454 Ignacio Blvd, Novato, CA 94949 (map); 415-883-2302; bocapizzeria.com
Pizza style: Neapolitan-style
Oven type: Wood-fired
Notes: A second Boca location is reported to be in the works
Price: Composed pies, $11.50 to $14.95; add toppings, +$1.25
Walking into a pizzeria with a wood-fired oven in its open kitchen and a menu that touts VPN certification and, as my salivary response kicks in, certain expectations for the pizza leap to mind. Images of a pie with a puffed up crust and those pretty little blister-spots dance behind my eyes as I order. When Boca Pizzeria, in Novato, CA, did not deliver pizzas with that look I was craving, it took me several minutes of internal muttering (and several slices of pizza) before I could evaluate what I had been served on its own terms.
The VPN-certified pizzas at Boca Pizzeria come out of a wood-fired Valoriani oven. When I stopped in, the pizzaiolo on duty told me that the oven burns around 900 degrees and that pies cook for approximately one minute. However, when I timed my own lunch's trip through the oven, I stopped my watch in just under three minutes, leading me to believe that the oven may not have been burning quite as hot as reported. This long sojourn in the heat likely explains why my pizzas did not have the blistering I expected, despite Boca's adherence to VPN standards in other regards.
The ultra-thin undercarriage of the pizzas at Boca had that singe-spotted look I've come to expect from a very hot oven. However, the end crust had not gotten there, with some brown, but almost no blisters. The ends also did not boast much rise, with a few of the thinnest spots becoming almost crackery. Yet, once I had moved past my preconceptions regarding what the crust should have been, I found that it had saving graces. With the exception of a few of those crackery edges, the rest of the cornicione was marked by an impressive, almost heroic chewiness and a pleasant flavor. I liked it well enough that when my dining partner did not want the last slice, I pulled off that last stretch of naked end crust for myself.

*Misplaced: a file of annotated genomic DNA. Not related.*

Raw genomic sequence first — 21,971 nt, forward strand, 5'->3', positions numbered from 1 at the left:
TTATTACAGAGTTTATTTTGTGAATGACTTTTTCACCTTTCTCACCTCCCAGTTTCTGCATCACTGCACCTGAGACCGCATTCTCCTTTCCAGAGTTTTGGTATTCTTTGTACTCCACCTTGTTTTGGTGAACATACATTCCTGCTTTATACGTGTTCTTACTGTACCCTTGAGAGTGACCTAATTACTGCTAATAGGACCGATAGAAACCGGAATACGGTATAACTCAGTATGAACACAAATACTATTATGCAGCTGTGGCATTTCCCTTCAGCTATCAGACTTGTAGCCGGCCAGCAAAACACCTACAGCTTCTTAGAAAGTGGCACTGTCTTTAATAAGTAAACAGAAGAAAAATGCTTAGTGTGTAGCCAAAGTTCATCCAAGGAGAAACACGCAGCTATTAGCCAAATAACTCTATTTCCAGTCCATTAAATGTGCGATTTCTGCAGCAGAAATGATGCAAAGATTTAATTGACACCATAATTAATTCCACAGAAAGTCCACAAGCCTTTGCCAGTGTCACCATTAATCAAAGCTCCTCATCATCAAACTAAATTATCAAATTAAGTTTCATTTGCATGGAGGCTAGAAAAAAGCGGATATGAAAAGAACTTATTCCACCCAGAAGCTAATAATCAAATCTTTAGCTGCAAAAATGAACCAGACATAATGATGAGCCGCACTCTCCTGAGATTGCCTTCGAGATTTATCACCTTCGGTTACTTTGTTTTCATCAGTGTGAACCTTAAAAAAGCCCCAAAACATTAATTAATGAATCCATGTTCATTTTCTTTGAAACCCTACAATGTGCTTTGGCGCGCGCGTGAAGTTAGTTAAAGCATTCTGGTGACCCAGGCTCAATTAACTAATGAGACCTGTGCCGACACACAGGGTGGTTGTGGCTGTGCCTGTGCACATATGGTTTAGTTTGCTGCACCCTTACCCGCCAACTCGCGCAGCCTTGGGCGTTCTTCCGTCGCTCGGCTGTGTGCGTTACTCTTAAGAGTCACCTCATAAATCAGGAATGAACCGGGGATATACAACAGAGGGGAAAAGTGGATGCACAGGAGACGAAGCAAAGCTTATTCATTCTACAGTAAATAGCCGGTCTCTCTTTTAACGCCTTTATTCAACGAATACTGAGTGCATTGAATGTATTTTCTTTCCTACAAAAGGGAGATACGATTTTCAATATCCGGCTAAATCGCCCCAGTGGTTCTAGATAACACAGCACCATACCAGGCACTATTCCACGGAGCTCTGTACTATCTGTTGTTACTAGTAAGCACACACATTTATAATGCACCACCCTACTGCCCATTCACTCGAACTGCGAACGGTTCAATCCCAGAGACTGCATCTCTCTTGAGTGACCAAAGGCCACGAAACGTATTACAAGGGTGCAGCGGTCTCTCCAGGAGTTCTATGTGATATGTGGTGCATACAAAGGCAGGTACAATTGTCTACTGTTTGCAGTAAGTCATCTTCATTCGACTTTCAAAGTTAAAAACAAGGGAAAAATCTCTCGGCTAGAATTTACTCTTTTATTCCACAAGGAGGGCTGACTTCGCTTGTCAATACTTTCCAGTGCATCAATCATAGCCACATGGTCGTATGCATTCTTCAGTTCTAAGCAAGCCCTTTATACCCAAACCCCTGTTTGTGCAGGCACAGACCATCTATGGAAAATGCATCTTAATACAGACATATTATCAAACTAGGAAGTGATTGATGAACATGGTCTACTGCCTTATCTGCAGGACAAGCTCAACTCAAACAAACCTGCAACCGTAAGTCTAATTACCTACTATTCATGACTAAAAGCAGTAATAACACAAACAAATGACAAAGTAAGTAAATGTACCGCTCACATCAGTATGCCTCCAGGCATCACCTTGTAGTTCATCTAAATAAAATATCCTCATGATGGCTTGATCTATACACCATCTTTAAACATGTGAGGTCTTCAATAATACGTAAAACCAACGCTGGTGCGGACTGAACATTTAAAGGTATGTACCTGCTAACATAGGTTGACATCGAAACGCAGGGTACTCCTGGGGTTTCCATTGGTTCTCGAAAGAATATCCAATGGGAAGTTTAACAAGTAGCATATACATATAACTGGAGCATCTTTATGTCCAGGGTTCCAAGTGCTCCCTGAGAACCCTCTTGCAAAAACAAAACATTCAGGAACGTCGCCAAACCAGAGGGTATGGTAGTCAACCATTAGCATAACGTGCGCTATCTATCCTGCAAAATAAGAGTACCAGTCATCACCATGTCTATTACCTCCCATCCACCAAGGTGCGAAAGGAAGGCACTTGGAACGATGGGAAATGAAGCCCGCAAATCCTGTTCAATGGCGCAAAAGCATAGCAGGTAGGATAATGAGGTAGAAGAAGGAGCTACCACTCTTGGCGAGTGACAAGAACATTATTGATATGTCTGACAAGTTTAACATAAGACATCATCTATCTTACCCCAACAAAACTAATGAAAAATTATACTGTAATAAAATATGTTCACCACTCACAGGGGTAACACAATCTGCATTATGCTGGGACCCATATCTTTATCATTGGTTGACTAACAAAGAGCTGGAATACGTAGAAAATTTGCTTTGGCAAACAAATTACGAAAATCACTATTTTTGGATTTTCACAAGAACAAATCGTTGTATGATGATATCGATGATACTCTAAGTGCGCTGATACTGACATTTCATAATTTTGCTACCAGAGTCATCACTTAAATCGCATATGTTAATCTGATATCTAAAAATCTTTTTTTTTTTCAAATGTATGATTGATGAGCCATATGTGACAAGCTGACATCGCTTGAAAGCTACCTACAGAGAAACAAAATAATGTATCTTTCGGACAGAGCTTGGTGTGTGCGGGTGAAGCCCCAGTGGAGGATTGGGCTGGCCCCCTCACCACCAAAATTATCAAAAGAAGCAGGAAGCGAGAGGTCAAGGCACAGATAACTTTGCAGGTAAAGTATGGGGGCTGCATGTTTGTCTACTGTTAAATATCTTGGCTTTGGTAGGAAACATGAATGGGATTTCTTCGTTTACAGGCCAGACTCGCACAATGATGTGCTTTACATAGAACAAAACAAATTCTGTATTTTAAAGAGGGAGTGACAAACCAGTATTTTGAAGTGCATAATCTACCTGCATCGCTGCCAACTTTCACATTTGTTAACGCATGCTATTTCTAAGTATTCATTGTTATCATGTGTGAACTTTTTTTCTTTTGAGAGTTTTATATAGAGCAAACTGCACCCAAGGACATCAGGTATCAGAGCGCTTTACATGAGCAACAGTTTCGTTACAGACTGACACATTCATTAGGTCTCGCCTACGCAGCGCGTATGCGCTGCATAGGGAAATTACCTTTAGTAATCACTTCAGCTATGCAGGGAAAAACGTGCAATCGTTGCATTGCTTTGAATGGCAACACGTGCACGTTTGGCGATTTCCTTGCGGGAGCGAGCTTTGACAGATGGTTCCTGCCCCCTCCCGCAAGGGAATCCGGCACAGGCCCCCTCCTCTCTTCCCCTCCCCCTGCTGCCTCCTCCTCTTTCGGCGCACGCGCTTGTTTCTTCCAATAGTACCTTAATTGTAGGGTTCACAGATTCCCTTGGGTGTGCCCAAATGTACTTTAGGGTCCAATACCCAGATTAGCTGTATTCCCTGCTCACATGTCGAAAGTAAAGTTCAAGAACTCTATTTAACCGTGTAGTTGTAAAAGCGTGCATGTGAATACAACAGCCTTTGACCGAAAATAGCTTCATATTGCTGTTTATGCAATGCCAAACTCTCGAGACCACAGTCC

I chose not to order the Margherita at Boca, a decision I regretted. Fior di latte gets made in-house, and the little bit of pure cheese I was able to excavate from my Fennel Sausage and Pepperoni pie had a clean, milky taste. Meanwhile, I found myself disappointed with the somewhat dried out chunks of sausage, and the middle-of-the-road pepperoni certainly could not save the pie.
The Farmers pizza, if flawed, had more potential. It came topped with pancetta, Yukon Gold potatoes, and leeks, with an egg in the middle. Get a bite of all the toppings at once and this pie evoked a picture-perfect breakfast sandwich. Yet, for the most part, ingredients had formed isolated clumps on different parts of the pizza, producing powerfully salty pancetta bites in one moment, bland potato bites in others.
Though the look of Boca's crust provided the source of my initial disappointment, once I had freed my mind from blister-expectation, it was the toppings that proved more problematic. But the menu provides the option to build your own pie atop Boca's basic Margherita, and I can see how mushrooms, salami, or maybe just plain old tomato and cheese could work well on the unexpectedly pleasant crust. I don't see myself driving out of the way for this pizza, but located halfway between San Francisco and Sonoma, Boca might warrant a second try as a lunch stop en route to wine country.
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